You also have specialized transport services.
Exactly, we have a subsidiary company with a fleet of special transport equipment that has almost 20 trucks.
Today the model is to offer customers a complete service. From the corresponding port we transport the turbine then install it and leave it ready for operation. It makes sense, we must take advantage of synergies that have to do with the conversation between companies. In this way our transport fleet co-ordinates very well with our fleet of cranes and the wind parks are made more efficiently.
What are the most important industry sectors for the company?
Clearly mining is one of our fundamental pillars. Today we work in the north and in the centre of the country with more than five major mining companies. They are long-term contracts of five or six years. We are, however, also very interested in renewable energies, as, for example, we are planning to work on a new green hydrogen plant, unique in Chile. We are also the company that has set up the most wind farms in the country. (Burger has installed more than half of the existing wind turbines in Chile).
I would not like to leave only these groups as important. In addition, we specialize in everything that has to do with industrial procedures, from the metro to whatever we can think of.
Are you looking at the possibility of expanding outside the country?
Indeed, a couple of years ago we had conversations, especially in countries such as Perú and Colombia. It is very interesting. First, because of the proximity, but second because in these two countries there are many wind projects in the planning phase.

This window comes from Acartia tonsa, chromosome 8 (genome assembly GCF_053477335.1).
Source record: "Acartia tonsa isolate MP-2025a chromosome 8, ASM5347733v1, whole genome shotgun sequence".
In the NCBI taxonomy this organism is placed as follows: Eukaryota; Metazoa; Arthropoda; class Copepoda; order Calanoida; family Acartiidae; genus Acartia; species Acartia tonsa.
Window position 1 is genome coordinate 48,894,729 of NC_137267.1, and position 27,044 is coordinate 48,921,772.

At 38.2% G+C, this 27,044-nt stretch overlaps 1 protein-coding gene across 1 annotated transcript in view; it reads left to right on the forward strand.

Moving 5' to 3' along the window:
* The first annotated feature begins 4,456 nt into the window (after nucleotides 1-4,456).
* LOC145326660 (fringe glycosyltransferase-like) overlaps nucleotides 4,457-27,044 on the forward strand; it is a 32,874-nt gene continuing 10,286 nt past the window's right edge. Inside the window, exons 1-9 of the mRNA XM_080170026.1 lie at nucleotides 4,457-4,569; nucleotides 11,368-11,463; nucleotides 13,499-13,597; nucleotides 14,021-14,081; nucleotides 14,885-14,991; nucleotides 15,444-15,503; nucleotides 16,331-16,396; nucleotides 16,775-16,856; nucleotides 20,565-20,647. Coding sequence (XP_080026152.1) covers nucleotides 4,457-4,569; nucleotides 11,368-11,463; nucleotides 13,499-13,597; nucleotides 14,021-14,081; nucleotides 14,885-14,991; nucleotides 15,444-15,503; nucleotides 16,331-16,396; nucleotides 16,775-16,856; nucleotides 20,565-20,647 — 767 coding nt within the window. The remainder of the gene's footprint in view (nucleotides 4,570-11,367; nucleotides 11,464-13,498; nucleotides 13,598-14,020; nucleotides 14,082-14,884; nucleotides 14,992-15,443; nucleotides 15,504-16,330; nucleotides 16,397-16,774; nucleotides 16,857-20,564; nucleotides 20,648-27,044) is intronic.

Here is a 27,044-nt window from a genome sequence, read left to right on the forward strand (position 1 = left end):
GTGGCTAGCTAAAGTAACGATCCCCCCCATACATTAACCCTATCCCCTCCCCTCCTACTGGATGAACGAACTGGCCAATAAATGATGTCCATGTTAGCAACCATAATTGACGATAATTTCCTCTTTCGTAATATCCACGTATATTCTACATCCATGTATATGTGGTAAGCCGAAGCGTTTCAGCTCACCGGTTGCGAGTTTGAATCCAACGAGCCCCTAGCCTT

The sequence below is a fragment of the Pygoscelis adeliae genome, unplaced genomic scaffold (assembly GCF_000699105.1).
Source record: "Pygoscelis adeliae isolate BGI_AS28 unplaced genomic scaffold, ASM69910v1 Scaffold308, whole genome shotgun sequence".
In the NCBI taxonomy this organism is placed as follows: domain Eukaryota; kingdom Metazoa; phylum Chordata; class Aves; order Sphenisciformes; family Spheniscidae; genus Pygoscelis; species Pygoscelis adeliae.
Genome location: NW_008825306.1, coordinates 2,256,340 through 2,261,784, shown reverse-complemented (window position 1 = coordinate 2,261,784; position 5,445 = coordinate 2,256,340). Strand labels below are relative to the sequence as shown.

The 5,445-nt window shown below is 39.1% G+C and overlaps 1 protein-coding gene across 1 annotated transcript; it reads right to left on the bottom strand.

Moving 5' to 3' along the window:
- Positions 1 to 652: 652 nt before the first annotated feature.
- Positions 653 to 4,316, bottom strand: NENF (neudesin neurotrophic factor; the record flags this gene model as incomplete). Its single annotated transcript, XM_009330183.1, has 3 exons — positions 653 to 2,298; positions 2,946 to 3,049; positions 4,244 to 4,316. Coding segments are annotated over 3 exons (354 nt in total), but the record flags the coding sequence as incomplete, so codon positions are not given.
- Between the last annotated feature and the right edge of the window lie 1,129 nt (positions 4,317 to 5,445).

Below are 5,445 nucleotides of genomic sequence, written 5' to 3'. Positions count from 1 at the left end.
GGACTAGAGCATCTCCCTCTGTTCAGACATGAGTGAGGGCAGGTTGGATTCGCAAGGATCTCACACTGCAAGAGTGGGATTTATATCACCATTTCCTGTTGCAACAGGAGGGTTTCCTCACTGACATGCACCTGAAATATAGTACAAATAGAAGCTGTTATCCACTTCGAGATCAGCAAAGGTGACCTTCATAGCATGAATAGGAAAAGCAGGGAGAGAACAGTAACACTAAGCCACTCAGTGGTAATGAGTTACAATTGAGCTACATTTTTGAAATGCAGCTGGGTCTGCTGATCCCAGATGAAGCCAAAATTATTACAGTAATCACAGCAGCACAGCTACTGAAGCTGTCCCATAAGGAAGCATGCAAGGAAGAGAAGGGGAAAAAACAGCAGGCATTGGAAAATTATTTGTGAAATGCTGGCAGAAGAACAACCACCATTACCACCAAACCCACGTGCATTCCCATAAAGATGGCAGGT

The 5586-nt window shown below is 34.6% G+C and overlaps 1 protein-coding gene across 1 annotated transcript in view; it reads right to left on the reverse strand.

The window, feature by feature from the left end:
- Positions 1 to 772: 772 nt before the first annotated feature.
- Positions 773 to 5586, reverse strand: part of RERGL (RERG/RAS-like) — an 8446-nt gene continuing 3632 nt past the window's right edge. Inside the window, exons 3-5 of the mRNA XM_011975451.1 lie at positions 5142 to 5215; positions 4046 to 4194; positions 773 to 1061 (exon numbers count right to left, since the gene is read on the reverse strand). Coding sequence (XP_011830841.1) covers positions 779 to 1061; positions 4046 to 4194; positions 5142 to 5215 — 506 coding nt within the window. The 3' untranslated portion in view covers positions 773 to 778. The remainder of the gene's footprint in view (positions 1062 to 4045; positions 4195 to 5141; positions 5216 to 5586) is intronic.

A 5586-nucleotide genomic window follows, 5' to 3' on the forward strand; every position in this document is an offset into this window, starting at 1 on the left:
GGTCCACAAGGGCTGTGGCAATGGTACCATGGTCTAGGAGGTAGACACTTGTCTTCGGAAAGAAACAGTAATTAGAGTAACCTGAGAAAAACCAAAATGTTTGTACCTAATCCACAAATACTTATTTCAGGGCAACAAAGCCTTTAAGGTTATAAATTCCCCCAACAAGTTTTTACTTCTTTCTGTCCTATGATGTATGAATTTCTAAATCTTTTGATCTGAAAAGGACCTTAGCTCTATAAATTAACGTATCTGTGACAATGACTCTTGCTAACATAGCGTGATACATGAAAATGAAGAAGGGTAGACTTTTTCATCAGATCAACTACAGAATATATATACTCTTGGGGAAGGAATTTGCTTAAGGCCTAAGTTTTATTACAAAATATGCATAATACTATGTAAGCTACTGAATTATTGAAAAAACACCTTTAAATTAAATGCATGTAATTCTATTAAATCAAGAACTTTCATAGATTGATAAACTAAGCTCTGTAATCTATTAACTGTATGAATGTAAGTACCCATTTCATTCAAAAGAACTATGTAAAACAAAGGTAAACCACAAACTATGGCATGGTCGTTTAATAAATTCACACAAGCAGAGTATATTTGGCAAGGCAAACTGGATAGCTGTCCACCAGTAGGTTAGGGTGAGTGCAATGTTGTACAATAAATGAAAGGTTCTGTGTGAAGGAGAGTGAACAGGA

I would say that we have not done so but we are ‘at the gates.’ Our fleet has a 95 per cent utilisation rate so, before internationalising we have to finish capitalising internally the projects we are executing. After covid the recovery is progressing and the fleet is quite busy. We have not yet closed the plans in Peru and Colombia, but that is what comes later.
When could this internationalization be?
One year is the deadline we set ourselves as a company and that’s where the plans are headed.
Would it be Burger Group or in partnership with a local company?
We are evaluating. There is a feeling of camaraderie with all the companies we have talked about in both Perú and Colombia and the idea is to make a joint venture. It makes a lot of sense for us to have alliances between Latin American countries to take these projects forward.
How has the Burger Academy evolved?
Academy Burger started in 2019 and was intended to contribute to the development of local communities by training high-tonnage lifting professionals. It has been a success. We have trained more than 200 operators and riggers, both internal and external. This is thanks to, first, our teachers, who have more than 30 years of experience and, second, because this academy contemplates a lot of technology. Let’s have a simulator called Burger 4D that allows you to practice real cases before getting on the crane – we are minimising the risks as much as possible.
Operators go through practical and theoretical online courses and simulators. We are very proud to contribute to the development of people.
The teams are very happy and so are we. We want to continue with the evolution of the Academia and hopefully continue to outsource it so that more people can access it.